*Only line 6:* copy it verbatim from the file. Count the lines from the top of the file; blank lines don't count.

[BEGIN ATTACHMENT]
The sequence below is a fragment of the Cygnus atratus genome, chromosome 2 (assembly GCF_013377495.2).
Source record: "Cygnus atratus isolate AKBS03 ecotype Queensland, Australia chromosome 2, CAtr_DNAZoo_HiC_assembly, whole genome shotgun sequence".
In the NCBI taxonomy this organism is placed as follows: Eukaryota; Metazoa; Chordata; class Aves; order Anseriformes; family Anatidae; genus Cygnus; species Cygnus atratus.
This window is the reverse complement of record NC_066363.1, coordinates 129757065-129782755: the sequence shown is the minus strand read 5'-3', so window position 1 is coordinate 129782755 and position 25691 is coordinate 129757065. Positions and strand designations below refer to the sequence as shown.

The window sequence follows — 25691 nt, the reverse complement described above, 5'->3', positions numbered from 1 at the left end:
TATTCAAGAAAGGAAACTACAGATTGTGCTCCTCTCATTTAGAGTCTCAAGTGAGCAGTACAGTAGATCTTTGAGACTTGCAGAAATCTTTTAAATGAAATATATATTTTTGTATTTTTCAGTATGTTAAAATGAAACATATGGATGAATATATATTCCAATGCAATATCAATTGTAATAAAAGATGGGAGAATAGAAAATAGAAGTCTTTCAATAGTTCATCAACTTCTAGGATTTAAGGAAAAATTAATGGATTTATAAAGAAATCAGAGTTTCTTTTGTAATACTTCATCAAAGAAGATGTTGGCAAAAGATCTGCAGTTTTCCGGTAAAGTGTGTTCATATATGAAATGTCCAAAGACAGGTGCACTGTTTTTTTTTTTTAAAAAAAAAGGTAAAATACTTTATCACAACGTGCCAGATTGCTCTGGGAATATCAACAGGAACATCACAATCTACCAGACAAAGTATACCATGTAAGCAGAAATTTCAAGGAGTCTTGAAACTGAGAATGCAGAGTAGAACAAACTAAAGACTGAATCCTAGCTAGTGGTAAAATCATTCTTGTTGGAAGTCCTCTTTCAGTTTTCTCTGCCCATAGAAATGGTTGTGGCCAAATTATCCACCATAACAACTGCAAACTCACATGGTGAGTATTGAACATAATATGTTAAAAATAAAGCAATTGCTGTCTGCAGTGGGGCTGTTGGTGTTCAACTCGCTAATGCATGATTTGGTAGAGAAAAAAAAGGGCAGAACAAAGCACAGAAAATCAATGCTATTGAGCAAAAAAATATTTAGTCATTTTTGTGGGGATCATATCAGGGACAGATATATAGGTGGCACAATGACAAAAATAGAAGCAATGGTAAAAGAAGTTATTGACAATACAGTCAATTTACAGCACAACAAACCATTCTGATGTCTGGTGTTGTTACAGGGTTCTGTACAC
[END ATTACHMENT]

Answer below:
TATTCAAGAAAGGAAACTACAGATTGTGCTCCTCTCATTTAGAGTCTCAAGTGAGCAGTACAGTAGATCTTTGAGACTTGCAGAAATCTTTTAAATGAAATATATATTTTTGTATTTTTCAGTATGTTAAAATGAAACATATGGATGAATATATATTCCAATGCAATATCAATTGTAATAAAAGATGGGAGAATAGAAAATAGAAGTCTTTCAATAGTTCATCAACTTCTAGGATTTAAGGAAAAATTAATGGATTTATAAAGAAATCAGAGTTTCTTTTGTAATACTTCATCAAAGAAGATGTTGGCAAAAGATCTGCAGTTTTCCGGTAAAGTGTGTTCATATATGAAATGTCCAAAGACAGGTGCACTGTTTTTTTTTTTTAAAAAAAAAGGTAAAATACTTTATCACAACGTGCCAGATTGCTCTGGGAATATCAACAGGAACATCACAATCTACCAGACAAAGTATACCATGTAAGCAGAAATTTCAAGGAGTCTTGAAACTGAGAATGCAGAGTAGAACAAACTAAAGACTGAATCCTAGCTAGTGGTAAAATCATTCTTGTTGGAAGTCCTCTTTCAGTTTTCTCTGCCCATAGAAATGGTTGTGGCCAAATTATCCACCATAACAACTGCAAACTCACATGGTGAGTATTGAACATAATATGTTAAAAATAAAGCAATTGCTGTCTGCAGTGGGGCTGTTGGTGTTCAACTCGCTAATGCATGATTTGGTAGAGAAAAAAAAGGGCAGAACAAAGCACAGAAAATCAATGCTATTGAGCAAAAAAATATTTAGTCATTTTTGTGGGGATCATATCAGGGACAGATATATAGGTGGCACAATGACAAAAATAGAAGCAATGGTAAAAGAAGTTATTGACAATACAGTCAATTTACAGCACAACAAACCATTCTGATGTCTGGTGTTGTTACAGGGTTCTGTACAC